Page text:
Taoiseach Michéal Martin has said Northern Ireland must not “spiral back to that dark place of sectarian murders and political discord” after another night of disorder.
Fourteen police officers were injured in Friday night’s unrest, bringing the total number of officers injured in the recent disorder to 88.
Speaking on the 23rd anniversary of the Good Friday Agreement on Saturday, Mr Martin said politicians owed it to the younger generation that the dark days of the Troubles do not return.
Of the 1998 peace accord, he said: “Perhaps its most visible success is that a whole generation of young people have grown up not knowing or experiencing the violence that accompanied the troubles.
“We owe it to the Agreement generation and indeed future generations not to spiral back to that dark place of sectarian murders and political discord.”
The Taoiseach said there is now "a particular onus" on those who currently hold the responsibility of political leadership to step forward and play their part in ensuring that this does not happen.
“I am determined to work with the British Government, the Executive and all political parties to protect the Good Friday Agreement, in all its parts.”
The Taoiseach was speaking after police were pelted with petrol bombs and masonry during three hours of disorder on Friday.
The disorder took place in the Atlantic Road area of Coleraine, Londonderry, where a crowd of about 40 people, many of them wearing masks, attempted to block the road by setting fire to pallets.
Police were also attacked with missiles and a car was set on fire in a separate incident at Tiger’s Bay, a loyalist area in north Belfast, where three teenagers were arrested.
On Saturday two men charged with rioting offences in the Lanark Way area of west Belfast during the week were denied bail at Laganside Court.
North Area commander, Chief Superintendent Davy Beck, said: “The senseless disorder we saw unfold in a residential area in Coleraine has achieved nothing but leave people petrified in their homes.
“Such reckless criminal activity has only served to harm the local community by those who deliberately chose to engage in such disorder.” The disorder in Coleraine started at about 7.45pm, when police officers had two petrol bombs thrown at them.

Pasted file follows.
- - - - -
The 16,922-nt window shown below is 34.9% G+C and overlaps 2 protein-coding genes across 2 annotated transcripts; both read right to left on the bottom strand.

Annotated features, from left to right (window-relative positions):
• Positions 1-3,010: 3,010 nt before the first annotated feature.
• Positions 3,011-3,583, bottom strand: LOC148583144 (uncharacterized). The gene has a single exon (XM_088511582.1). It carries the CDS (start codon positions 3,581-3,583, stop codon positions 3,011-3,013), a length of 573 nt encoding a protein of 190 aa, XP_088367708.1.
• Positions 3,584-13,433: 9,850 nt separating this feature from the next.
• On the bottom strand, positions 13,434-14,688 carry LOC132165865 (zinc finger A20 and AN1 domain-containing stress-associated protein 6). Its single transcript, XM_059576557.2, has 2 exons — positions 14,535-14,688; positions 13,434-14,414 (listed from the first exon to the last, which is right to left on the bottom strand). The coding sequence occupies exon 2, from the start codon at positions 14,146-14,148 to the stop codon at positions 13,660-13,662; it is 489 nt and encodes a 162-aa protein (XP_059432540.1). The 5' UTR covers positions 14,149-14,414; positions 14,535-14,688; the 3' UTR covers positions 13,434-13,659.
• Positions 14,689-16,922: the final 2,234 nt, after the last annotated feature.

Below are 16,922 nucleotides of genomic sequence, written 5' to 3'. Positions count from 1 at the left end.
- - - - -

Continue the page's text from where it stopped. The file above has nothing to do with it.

Five more petrol bombs were thrown when more resources were deployed into the area.
Masonry and other missiles were also thrown at officers, causing damage to some police vehicles.
At about 10.45pm, officers had dispersed the crowd and restored order.
Mr Beck added: “Thankfully, none of our officers were injured as a result of the attacks, however some of our vehicles did sustain damage, and that damage is currently being assessed.
“I want to make a direct appeal to parents, guardians and community leaders to use their influence to ensure we do not see a repeat of such ugly scenes.
“I want to reassure the community that we will continue to work to keep people safe and those who engaged in last night’s disorder should be warned that an investigation is under way and evidence gathered will now be reviewed and those identified will face the full rigour of the law.”
Three teenagers, all aged 14, were arrested at Tiger’s Bay following the disorder on Friday and have been released pending further inquiries.
During the disorder, which started shortly after 5pm, petrol bombs and masonry, including roof tiles, were thrown at police.
There was an attempt to hijack vehicles on Limestone Road and, on North Queen Street, a car was hijacked and set on fire and pushed towards police lines.
Leaders in Northern Ireland are fearful the chaos that has plagued the region in recent days will continue into the weekend.
Loyalists have urged their communities to end any protests as a mark of respect for the Duke of Edinburgh, who died on Friday.
Despite this, small pockets of unrest continued in parts of the province.